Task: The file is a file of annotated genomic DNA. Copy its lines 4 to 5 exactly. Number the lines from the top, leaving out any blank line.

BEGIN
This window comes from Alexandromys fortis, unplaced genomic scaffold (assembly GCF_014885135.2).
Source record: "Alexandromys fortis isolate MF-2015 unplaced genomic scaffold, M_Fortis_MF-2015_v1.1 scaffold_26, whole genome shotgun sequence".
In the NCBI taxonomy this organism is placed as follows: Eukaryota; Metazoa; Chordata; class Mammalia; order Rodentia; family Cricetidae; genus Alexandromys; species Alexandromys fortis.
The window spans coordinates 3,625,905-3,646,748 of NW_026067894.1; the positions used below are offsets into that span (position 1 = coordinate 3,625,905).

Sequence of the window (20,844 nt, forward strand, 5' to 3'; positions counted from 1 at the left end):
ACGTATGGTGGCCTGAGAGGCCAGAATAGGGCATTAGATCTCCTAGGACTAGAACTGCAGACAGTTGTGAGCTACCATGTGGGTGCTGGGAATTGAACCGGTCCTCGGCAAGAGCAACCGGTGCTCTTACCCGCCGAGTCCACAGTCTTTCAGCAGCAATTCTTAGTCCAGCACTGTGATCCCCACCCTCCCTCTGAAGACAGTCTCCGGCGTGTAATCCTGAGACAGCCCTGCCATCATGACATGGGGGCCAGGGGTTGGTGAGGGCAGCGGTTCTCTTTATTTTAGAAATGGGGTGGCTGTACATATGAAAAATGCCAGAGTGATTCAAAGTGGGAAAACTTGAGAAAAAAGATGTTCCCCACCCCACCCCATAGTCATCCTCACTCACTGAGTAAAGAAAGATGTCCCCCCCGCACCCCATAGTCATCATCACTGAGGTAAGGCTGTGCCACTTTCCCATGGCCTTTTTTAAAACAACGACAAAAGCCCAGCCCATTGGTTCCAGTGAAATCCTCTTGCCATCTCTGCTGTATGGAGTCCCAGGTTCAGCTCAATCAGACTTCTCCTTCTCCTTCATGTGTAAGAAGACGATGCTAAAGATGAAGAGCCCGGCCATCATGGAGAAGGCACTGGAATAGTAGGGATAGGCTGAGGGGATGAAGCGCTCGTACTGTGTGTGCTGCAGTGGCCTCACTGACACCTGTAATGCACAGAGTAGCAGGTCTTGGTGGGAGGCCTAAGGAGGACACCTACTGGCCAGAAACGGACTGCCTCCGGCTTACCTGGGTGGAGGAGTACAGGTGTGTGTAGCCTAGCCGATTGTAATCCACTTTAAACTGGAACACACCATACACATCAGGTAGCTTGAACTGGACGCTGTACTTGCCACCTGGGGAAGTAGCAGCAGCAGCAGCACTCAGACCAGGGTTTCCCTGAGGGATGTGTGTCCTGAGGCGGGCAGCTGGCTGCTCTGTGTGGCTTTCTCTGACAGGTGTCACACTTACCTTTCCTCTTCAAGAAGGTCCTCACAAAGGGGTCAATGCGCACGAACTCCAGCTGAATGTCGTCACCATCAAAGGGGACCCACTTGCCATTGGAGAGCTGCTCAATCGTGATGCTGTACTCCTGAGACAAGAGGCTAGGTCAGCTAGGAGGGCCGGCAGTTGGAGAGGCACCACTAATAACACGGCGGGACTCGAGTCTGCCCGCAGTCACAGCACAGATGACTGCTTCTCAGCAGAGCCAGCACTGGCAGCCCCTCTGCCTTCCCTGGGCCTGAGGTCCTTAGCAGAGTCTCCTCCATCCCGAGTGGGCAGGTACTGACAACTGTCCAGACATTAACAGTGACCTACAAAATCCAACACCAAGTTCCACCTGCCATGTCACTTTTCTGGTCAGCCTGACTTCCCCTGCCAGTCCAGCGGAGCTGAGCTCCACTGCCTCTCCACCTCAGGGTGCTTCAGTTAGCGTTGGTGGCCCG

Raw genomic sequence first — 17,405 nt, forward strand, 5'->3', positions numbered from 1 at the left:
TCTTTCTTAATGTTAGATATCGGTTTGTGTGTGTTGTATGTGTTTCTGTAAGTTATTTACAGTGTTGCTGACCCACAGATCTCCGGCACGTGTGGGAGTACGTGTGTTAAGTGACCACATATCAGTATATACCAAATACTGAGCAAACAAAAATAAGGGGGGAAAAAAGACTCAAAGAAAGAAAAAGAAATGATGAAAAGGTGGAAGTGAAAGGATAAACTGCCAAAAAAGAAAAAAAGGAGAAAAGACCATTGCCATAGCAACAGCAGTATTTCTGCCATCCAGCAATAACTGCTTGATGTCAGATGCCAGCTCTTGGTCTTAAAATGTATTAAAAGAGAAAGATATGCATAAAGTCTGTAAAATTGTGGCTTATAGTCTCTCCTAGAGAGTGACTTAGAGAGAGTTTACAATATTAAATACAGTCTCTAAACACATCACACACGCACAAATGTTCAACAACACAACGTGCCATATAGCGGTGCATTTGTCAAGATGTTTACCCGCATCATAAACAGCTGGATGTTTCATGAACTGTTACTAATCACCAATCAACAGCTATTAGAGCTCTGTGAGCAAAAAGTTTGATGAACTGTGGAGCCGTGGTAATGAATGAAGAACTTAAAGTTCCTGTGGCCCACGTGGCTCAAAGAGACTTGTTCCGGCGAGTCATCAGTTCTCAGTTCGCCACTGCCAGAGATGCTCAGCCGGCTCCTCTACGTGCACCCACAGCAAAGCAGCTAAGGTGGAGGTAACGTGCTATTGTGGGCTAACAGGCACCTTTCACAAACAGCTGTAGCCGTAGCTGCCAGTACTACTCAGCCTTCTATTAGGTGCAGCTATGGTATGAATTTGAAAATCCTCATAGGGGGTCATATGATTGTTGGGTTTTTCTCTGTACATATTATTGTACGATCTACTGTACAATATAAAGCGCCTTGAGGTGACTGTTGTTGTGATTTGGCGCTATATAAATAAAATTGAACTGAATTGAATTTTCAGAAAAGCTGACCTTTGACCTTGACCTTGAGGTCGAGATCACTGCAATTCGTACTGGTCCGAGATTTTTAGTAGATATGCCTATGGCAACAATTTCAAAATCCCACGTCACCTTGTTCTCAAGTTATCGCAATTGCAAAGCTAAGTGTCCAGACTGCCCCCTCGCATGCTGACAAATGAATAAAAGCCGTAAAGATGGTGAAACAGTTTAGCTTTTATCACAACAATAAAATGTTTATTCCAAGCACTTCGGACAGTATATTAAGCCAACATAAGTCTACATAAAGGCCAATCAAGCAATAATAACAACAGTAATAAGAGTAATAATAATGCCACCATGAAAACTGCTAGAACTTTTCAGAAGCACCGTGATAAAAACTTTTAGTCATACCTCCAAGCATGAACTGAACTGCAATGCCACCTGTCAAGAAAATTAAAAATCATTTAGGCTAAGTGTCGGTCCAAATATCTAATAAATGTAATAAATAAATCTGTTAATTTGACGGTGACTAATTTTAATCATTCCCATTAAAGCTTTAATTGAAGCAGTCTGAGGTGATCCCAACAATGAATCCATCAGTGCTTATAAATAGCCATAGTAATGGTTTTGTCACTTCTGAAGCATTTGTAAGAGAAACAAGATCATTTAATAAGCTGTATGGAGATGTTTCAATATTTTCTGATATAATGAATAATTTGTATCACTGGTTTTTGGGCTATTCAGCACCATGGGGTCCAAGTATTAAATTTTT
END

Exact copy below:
The window spans coordinates 3,625,905-3,646,748 of NW_026067894.1; the positions used below are offsets into that span (position 1 = coordinate 3,625,905).

Sequence of the window (20,844 nt, forward strand, 5' to 3'; positions counted from 1 at the left end):